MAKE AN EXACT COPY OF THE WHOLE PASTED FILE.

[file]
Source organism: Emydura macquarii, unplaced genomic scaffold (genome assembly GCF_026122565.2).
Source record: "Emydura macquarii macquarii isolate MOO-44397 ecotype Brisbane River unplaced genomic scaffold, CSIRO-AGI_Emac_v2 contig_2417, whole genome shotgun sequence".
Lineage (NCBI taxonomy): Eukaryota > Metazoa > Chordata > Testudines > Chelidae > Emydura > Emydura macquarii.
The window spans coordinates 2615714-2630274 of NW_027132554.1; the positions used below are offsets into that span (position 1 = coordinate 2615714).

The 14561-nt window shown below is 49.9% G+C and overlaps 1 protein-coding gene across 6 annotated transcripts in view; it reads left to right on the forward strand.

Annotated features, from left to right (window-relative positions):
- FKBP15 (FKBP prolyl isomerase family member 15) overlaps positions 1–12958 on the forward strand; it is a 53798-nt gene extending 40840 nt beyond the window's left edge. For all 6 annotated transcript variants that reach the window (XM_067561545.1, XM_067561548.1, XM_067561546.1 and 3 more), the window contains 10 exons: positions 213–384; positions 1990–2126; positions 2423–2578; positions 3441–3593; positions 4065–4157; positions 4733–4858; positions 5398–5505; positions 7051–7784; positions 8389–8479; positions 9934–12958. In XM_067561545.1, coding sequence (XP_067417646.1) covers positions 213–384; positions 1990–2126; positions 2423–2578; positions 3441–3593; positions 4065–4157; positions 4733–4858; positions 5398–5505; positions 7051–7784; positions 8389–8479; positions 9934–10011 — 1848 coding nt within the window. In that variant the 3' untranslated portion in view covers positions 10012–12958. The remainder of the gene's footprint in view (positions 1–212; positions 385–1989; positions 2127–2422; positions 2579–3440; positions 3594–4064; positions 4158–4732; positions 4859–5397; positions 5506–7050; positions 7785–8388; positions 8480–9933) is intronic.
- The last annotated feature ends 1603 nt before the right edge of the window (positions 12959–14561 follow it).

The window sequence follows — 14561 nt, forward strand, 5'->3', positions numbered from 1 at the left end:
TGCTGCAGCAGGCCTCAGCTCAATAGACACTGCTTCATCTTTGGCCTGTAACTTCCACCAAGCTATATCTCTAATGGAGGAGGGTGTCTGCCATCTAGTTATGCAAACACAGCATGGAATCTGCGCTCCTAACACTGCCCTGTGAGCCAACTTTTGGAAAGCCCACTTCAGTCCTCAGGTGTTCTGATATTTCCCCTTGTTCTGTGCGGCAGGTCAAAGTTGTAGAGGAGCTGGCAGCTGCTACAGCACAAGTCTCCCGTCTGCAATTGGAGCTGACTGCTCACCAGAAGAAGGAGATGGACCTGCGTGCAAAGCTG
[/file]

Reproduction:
Source organism: Emydura macquarii, unplaced genomic scaffold (genome assembly GCF_026122565.2).
Source record: "Emydura macquarii macquarii isolate MOO-44397 ecotype Brisbane River unplaced genomic scaffold, CSIRO-AGI_Emac_v2 contig_2417, whole genome shotgun sequence".
Lineage (NCBI taxonomy): Eukaryota > Metazoa > Chordata > Testudines > Chelidae > Emydura > Emydura macquarii.
The window spans coordinates 2615714-2630274 of NW_027132554.1; the positions used below are offsets into that span (position 1 = coordinate 2615714).

The 14561-nt window shown below is 49.9% G+C and overlaps 1 protein-coding gene across 6 annotated transcripts in view; it reads left to right on the forward strand.

Annotated features, from left to right (window-relative positions):
- FKBP15 (FKBP prolyl isomerase family member 15) overlaps positions 1–12958 on the forward strand; it is a 53798-nt gene extending 40840 nt beyond the window's left edge. For all 6 annotated transcript variants that reach the window (XM_067561545.1, XM_067561548.1, XM_067561546.1 and 3 more), the window contains 10 exons: positions 213–384; positions 1990–2126; positions 2423–2578; positions 3441–3593; positions 4065–4157; positions 4733–4858; positions 5398–5505; positions 7051–7784; positions 8389–8479; positions 9934–12958. In XM_067561545.1, coding sequence (XP_067417646.1) covers positions 213–384; positions 1990–2126; positions 2423–2578; positions 3441–3593; positions 4065–4157; positions 4733–4858; positions 5398–5505; positions 7051–7784; positions 8389–8479; positions 9934–10011 — 1848 coding nt within the window. In that variant the 3' untranslated portion in view covers positions 10012–12958. The remainder of the gene's footprint in view (positions 1–212; positions 385–1989; positions 2127–2422; positions 2579–3440; positions 3594–4064; positions 4158–4732; positions 4859–5397; positions 5506–7050; positions 7785–8388; positions 8480–9933) is intronic.
- The last annotated feature ends 1603 nt before the right edge of the window (positions 12959–14561 follow it).

The window sequence follows — 14561 nt, forward strand, 5'->3', positions numbered from 1 at the left end:
TGCTGCAGCAGGCCTCAGCTCAATAGACACTGCTTCATCTTTGGCCTGTAACTTCCACCAAGCTATATCTCTAATGGAGGAGGGTGTCTGCCATCTAGTTATGCAAACACAGCATGGAATCTGCGCTCCTAACACTGCCCTGTGAGCCAACTTTTGGAAAGCCCACTTCAGTCCTCAGGTGTTCTGATATTTCCCCTTGTTCTGTGCGGCAGGTCAAAGTTGTAGAGGAGCTGGCAGCTGCTACAGCACAAGTCTCCCGTCTGCAATTGGAGCTGACTGCTCACCAGAAGAAGGAGATGGACCTGCGTGCAAAGCTG